This article looks at the invalid HTML <Variable> element, what causes it to commonly occur in some HTML validation error messages and how to fix it.

What is the HTML <Variable> element?

The element <Variable> is not a valid element. You'll not see it defined in any specification nor will you, most likely, see it willingly used in markup.

Despite it being invalid, it's quite a commonly-occurring feature in two HTML validation errors:

It is, at the time of writing, the most commonly occurring error of the type element "X" undefined.

If you're encountering either of these above HTML validation errors, this is for you.


If you're even moderately familiar with HTML you'll know that there is no <Variable> element and as such if you were to encounter an error relating to such an element you might think you inadvertently included it in your markup.

Having a <Variable> element used inadvertently in markup is not the cause of this error.

The cause of this error relates to the string <Variable … > being featured within a HTML comment. As comments are ignored by a HTML parser, this initially seems a bit odd.

That the string <Variable … > is present in a HTML comment is not the problem. Having such a comment in your markup will not result in any validation errors.

The cause of these types of error relates to the use of the string <Variable … > in a comment in markup in a section of a XHTML document that is treated differently from most of the result of your markup.

It's all due to CDATA and XHTML parsers

CDATA, short for character data, is a term used to denote parts of a document that simply contain collections of characters that are to be treated literally as just a bunch of text and which are not to be parsed in any way.

Two of the most relevant sections of your markup to which CDATA applies are the contents of <script> and <style> elements.

Unlike pretty much the rest of a HTML document, these elements do not contain text to be displayed nor do they contain markup to be parsed. The contain content that is in a different language (relative to HTML), either JavaScript instructions or CSS styling rules.

If you use text that looks like markup within a comment within a <script> or <style> element within a XHTML document, you run the risk of the text being parsed as markup which is then likely to be considered invalid.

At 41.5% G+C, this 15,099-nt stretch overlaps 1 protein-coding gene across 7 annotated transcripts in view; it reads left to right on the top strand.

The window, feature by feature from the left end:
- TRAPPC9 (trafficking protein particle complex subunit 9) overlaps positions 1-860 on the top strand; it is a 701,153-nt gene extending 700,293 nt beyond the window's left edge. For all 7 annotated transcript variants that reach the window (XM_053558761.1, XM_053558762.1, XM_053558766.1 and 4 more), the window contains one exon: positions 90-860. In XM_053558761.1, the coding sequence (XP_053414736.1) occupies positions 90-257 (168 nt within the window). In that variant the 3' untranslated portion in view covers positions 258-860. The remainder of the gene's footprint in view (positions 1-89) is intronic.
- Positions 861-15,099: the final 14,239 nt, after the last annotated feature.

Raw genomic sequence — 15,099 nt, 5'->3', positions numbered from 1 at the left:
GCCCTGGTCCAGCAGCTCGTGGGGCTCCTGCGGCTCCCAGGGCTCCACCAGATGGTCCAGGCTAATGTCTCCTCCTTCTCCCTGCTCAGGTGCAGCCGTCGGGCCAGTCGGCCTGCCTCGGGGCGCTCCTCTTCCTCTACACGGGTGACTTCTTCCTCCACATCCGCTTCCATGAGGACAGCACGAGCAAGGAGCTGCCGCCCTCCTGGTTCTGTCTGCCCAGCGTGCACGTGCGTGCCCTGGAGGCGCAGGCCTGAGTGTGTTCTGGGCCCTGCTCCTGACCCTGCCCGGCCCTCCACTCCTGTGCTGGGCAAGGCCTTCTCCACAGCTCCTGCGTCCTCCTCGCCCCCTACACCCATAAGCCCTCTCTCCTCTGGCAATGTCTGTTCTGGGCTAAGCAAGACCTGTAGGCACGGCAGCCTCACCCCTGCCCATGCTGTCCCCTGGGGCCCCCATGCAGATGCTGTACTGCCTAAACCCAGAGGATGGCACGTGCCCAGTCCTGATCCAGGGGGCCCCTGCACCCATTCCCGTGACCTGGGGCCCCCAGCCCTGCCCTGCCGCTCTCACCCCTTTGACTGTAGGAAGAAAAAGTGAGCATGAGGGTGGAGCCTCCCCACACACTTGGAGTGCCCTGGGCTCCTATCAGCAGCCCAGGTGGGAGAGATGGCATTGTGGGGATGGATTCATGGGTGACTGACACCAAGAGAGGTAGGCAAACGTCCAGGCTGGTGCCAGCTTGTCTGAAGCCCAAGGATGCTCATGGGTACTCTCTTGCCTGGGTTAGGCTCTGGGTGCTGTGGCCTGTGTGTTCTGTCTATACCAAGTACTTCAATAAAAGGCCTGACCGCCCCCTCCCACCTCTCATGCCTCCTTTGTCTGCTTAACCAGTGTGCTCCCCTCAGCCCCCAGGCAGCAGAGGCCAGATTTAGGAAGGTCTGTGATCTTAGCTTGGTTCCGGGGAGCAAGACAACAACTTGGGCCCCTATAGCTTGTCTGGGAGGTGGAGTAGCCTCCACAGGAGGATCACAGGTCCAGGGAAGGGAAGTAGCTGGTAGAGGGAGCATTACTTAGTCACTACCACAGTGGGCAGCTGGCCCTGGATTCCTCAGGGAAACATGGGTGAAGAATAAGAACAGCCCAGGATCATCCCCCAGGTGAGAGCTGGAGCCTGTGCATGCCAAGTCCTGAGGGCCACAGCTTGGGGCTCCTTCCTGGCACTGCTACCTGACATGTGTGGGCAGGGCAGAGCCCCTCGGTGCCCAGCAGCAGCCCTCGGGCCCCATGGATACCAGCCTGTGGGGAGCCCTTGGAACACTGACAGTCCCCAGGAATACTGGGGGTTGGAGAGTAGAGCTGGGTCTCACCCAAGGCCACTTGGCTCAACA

In such cases you can mark the content of such elements as being CDATA to ensure that the XML parser interpretting your XHTML document will then ignore such sections and not try to parse it as markup.

That's the root cause of HTML validation errors relating to invalid or unclosed <Variable> elements.

Let's now see from where these errors originate and how to fix them.

Origin: The Typography Blogger template

This all stems from the Typography Blogger template for the Blogger blogging service which happens to include the following markup:

<style id='page-skin-1' type='text/css'><!--
<Variable name="bgcolor" description="Page Background Color"
type="color" default="#fff">

That's only a sample of the markup present in the template, there are many more lines in the relevant section full template.

You'll see in the above sample that there is a <style> element containing a HTML comment.

This use of a comment as-is in a HTML document is perfectly valid (ignoring the invalid id attribute). In this case it's in a XHTML document

In this case it's in a XHTML document (not a HTML document) and there is nothing to tell a XML parser that the content is CDATA. An XML parser, such as that used by the HTML validator to validate a XHTML document, can interpret the markup-like strings in the above sample as markup.

That's exactly what happens and exactly the reason you may run in to HTML validation errors relating to invalid Variable elements.

The fix

Solving this is quite straightforward once we know the cause.

We've got a bunch of text that happens to look like markup within a section of a document that should be treated literally and not parsed but which has not been marked as something that should be treated literally.

Marking the relevant content as being CDATA fixes these problems:

<style id='page-skin-1' type='text/css'>

<Variable name="bgcolor" description="Page Background Color"
type="color" default="#fff">


You'll notice the addition of /*<![CDATA[*/ immediately before the start of the HTML comment and the addition of /*]]>*/ immediately after the comment is ended.

This appears quite cryptic but it is merely a way of marking the content as CDATA, such that it will be safely ignored by XML parsers, whilst at the same time marking the CDATA markers as CSS comments such that the CDATA markers will be ignored if this is to be intepreted by a HTML parser.